A painful night in the mudPublished 11:36pm Wednesday, April 16, 2014
By Frank Roberts
The Suffolk News-Herald is a family newspaper and does not carry dirty stories. Today, an exception to that rule.
The story is about mudslingers — not politicians, something less sinister. It is the story of four people who, for a couple of hours, lost their marbles. Three of them were respected citizens of the city. The fourth came from New York City, home of questionable salsa.
The marbles were lost on an October day in 1989 — lost in a big box of mud during Peanut Fest. Those involved were Jamie Brown and Herman Bunch, partnered against Glenn Martin and yours truly. The seven beauteous opponents were professional mud wrestlers, grappling as the Chicago Knockers.
The tough ladies from Chicago had just returned from “mudding” in Hawaii and drew a large crowd in Suffolk. Some Peanut people decided our quartet would be perfect fodder for the them.
The night was cool, the mud was cold, ooky, gooey, sticky, yucky-tasting. At first, our quartet was brazen, anticipating victory. The brazeness wore thin, the anticipation quickly became “un-anticipation.”
For me, that happened after my rib cage was stomped, the wind knocked out of me, my neck twisted in ways God never intended. The tough ladies had plenty of practice. They were at it about 300 days a year, and the pay is quite good. All they had to do was to make good citizens look bad.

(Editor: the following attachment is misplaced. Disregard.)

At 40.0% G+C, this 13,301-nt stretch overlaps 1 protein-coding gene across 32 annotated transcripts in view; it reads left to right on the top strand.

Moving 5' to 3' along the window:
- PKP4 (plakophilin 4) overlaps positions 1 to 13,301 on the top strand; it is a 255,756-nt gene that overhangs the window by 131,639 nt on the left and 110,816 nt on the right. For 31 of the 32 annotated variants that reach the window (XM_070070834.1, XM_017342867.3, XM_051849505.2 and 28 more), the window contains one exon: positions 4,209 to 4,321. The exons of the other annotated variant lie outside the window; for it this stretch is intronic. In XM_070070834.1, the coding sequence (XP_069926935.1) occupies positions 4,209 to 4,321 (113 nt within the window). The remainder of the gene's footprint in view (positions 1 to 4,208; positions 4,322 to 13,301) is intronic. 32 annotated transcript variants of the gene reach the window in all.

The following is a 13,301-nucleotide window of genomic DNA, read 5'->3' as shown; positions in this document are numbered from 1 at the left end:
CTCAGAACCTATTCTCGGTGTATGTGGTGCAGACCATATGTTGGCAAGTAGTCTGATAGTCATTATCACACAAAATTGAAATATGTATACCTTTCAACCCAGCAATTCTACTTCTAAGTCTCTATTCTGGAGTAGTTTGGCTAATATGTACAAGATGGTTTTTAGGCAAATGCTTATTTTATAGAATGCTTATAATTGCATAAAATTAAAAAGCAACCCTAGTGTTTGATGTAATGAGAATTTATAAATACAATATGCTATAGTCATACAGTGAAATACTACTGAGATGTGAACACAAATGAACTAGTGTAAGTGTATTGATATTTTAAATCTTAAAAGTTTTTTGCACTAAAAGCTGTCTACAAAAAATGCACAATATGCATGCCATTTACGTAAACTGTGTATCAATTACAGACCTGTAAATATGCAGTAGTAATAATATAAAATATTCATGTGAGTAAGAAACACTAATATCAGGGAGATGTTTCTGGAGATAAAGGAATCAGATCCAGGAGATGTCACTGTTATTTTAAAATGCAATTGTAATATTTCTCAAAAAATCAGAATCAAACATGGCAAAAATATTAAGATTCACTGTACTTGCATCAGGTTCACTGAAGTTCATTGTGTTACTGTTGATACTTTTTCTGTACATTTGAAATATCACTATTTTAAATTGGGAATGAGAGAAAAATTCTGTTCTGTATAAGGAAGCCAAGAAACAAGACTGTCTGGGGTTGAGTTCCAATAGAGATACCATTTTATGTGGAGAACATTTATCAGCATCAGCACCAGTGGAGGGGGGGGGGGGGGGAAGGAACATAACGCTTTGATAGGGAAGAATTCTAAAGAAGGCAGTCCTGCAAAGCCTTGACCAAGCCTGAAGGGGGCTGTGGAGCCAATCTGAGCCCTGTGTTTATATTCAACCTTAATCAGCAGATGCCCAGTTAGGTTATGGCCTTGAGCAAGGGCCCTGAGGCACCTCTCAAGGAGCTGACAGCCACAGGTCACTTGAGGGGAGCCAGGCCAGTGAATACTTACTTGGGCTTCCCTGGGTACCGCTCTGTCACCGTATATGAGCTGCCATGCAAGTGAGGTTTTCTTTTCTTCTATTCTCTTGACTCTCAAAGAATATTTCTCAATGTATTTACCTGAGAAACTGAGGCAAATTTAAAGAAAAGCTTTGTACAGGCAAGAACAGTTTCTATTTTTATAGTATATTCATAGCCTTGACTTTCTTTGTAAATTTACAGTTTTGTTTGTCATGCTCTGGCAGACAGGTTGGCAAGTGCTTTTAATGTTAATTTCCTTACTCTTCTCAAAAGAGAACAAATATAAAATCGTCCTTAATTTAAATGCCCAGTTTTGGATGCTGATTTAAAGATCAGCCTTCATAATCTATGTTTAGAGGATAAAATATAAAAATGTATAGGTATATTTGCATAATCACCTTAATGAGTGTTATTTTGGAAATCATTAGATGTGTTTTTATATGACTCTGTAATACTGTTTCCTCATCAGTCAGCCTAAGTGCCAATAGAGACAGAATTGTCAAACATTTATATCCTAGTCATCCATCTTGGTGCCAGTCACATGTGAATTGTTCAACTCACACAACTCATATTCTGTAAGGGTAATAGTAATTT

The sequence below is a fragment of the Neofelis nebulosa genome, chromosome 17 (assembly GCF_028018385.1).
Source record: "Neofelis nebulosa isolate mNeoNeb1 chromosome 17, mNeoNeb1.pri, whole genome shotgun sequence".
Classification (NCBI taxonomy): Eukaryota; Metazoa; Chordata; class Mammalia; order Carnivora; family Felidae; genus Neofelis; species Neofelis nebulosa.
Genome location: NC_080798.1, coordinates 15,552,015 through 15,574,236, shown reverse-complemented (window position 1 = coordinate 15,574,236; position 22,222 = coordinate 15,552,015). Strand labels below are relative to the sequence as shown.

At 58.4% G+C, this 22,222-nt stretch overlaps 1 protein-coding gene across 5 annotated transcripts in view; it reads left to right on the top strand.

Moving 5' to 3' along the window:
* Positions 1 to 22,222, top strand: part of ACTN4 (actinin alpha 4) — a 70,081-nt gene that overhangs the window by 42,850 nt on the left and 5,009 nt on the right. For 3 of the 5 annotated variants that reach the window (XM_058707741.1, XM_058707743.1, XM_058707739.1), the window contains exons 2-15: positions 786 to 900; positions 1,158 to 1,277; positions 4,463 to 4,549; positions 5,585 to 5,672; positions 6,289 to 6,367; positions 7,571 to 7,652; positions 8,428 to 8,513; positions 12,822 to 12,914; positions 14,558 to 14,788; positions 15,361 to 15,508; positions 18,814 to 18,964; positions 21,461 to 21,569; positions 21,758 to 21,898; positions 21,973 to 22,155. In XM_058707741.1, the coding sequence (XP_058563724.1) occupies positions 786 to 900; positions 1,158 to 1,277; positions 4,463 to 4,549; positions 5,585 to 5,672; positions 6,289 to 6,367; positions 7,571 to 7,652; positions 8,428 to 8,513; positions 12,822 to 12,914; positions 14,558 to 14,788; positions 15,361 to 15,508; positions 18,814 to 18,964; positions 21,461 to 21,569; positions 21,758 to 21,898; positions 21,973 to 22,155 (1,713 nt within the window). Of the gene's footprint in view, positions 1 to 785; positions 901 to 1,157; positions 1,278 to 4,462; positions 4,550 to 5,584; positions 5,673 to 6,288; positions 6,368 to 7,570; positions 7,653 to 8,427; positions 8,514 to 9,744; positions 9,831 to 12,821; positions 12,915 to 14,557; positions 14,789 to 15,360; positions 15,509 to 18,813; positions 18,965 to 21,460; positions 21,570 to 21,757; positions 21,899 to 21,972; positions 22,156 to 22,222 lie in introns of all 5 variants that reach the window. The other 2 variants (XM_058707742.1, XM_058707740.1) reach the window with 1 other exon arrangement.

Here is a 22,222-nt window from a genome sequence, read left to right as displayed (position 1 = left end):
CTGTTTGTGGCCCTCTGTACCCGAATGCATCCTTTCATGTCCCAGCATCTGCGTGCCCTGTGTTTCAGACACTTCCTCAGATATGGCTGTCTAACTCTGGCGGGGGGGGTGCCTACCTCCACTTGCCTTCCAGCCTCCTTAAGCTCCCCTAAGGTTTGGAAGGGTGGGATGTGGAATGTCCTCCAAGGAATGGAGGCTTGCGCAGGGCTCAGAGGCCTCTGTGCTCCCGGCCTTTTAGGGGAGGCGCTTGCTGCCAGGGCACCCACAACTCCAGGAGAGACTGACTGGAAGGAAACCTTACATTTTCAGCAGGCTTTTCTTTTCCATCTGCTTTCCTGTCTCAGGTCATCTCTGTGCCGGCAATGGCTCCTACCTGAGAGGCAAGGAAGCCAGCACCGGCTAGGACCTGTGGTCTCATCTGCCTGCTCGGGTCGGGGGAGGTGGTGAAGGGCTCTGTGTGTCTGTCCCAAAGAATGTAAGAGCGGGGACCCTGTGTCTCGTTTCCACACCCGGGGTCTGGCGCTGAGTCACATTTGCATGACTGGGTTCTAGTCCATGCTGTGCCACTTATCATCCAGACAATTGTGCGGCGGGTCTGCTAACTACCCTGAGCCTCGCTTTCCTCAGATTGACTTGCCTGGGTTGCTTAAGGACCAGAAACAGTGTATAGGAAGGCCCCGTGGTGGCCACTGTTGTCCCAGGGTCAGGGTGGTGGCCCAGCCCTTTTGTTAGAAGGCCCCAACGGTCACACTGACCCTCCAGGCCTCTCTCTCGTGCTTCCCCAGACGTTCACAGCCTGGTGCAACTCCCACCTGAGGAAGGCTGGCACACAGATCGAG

My partner, the mysterious Glenn Martin, had wrestled in college, so he thought he had it made. Not really.
I called it quits after Round Two. One of the Knockers, the one with a heart, was not working that night, and she took me aside and suggested I go home to mommy. It was a good suggestion.
The breath had left my body, my poor, aching body when a big, blonde bombshell landed four-square on my delicate rib cage, turning me from rassler into spectator.
Meanwhile, Glenn carried on, even after getting knocked for a loop or three. As for Brown and Bunch, they put on quite a show, whoopin’ and hollerin’. They quieted down after Bunch got banged on the bean and went straight down.
We all had to sign waivers noting that if we were hospitalized or fatally injured, our insurance companies would have to pay, not theirs. It was our fault for being stupid.
I came into the ring in a blaze of glory. I was (honestly) The Suffolk Hulk, complete with T-shirt proclaiming thus and a cape. Paula Tabor, my lovely manager, put it all together. I had (really) some groupies, and I even tossed out Snicker bars to the kiddies.
Before all the activity, we met with the girls, who gave us advice on handling the situation but, when the one-sided fighting began, it became obvious they meant business. They didn’t hold back but, bless their pea-pickin’ hearts, they did whisper compliments if they liked the way we moved.
One of the gals told Herman he was good — acting like he was really hurt. He wasn’t acting.
Once the fighting starts, the Knockers come at you hard. But, it was fun — sorta. The audience loved it.
And, I must tell you about my No. 1 fan, a dear old lady who called me earlier in the week. The senior citizen (a category I am now in) wished me luck. “I want to get there early so I can get up front,” she said.
Before I got into the ring, she leaned over and said, “I hope they don’t hurt you.”
Well, ma’am — they did.
During a 60-year career spanning newspapers, radio and television, Frank Roberts has been there and done that. Today, he’s doing it in retirement from North Carolina, but he continues to keep an eye set on Suffolk and an ear cocked on country music. Email him at firstname.lastname@example.org.